GRANTS PASS, Ore. (AP) -- Federal scientists have agreed to review the environmental evidence gathered by state agencies after rural residents in Curry County complained they got sick after being sprayed by herbicides meant for nearby timberlands.
Scientists from the federal Agency for Toxic Substances and Disease Registry will work with Oregon state agencies to determine whether enough environmental data has been gathered to make a meaningful determination of the pesticide exposure in the community, spokeswoman Susan McBreairty said Thursday.
If there is enough data, the scientists from the agency — a branch of the Centers for Disease Control and Prevention — will do the evaluation.
The pesticides watchdog group Beyond Toxics of Eugene had petitioned the agency to get involved in the investigation into complaints last October from two dozen residents of the Cedar Valley area north of Gold Beach. They complained of vomiting, coughing, loss of balance, skin rashes, blurry vision and other ailments. Some also reported their animals were sickened. They say they want to know to what chemicals they were exposed.
John Burns, assistant chief of the local volunteer fire department, said he hoped the federal review would speed up action on their complaints, particularly letting people know just what they were exposed to, so that doctors can treat them. Nearly three months later, he said, he still suffers nosebleeds and blurry vision, gets tired easily and is unsteady on his feet.
"The biggest frustration for myself and most of the people out here is we haven't been given the actual cocktail mix of what was sprayed on us," he said. "Why is it such a secret that we can't find out what this stuff was that was sprayed on us?"
The Oregon Department of Agriculture has been investigating. In November, department pesticides program manager Dale Mitchell said the agency monitored the Oct. 16 spraying on nearby timberlands owned by Crook Timberlands LLC of Coos Bay. After people complained of being sick, vegetation samples from four properties were taken.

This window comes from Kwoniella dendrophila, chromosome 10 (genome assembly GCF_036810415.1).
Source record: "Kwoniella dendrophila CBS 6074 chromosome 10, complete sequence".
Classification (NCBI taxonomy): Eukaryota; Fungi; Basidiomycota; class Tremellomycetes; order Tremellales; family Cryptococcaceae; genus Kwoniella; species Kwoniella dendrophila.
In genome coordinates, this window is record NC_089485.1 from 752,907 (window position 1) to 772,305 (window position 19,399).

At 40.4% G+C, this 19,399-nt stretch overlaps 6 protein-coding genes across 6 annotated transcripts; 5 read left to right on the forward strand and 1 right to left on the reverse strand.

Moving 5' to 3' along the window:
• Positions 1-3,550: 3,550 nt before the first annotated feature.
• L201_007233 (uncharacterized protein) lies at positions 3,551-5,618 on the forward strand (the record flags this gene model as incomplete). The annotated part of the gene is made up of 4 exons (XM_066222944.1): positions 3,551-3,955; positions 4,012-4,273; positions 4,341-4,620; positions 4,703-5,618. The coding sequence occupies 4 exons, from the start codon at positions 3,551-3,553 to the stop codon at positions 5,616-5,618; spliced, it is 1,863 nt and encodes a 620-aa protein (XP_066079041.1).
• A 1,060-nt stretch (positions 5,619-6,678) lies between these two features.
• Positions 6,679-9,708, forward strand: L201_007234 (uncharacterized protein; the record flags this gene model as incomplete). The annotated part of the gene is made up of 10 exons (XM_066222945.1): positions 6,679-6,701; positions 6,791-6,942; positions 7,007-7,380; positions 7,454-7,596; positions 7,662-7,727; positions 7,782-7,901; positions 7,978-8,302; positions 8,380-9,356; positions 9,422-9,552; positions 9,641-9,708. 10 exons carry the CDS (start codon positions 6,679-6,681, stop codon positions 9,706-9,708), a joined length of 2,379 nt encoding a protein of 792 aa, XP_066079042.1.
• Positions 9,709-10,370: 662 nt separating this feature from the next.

"Our approach is to work in partnership on these issues with other state and federal agencies," department spokesman Bruce Pokarney said. "That has been the case with the Triangle Lake/Highway 36 exposure investigation in Lane County and it will be the case with whatever takes place in Curry County."
On Friday, Crook Timberlands manager Rick Barnes denied their spraying operation was the source of helicopters and spray seen by Cedar Valley residents. He said the helicopter they hired was loaded from a site on their property, and never flew over Cedar Valley. He added that a person from Oregon Department of Forestry was on site monitoring. Barnes said he has identified another spray operation going on that day, and passed the information on to Department of Agriculture. He would not identify the company.
Pokarney said they would have no more to say about the investigation until it was finished.
Lisa Arkin of Beyond Toxics said samples should have been taken from more places, as well as from a creek that local people use for drinking water.
She said they had also asked the federal agency to talk to the people complaining of illness. Arkin added that while the Department of Agriculture originally reported one helicopter involved, local residents reported seeing two different helicopters.
The Oregon Public Health Division has a longstanding cooperative agreement with Agency for Toxic Substances and Disease Registry to look into the effects of chemical exposures and human health, said division spokesman Jonathan Modie. Pokarney said the federal agency has not contacted the Department of Agriculture yet. Oregon Department of Forestry spokesman Dan Postrel said they have not been contacted, either.
Herbicides are commonly used on privately owned industrial forests to control bush, allowing tree seedlings to grow more quickly.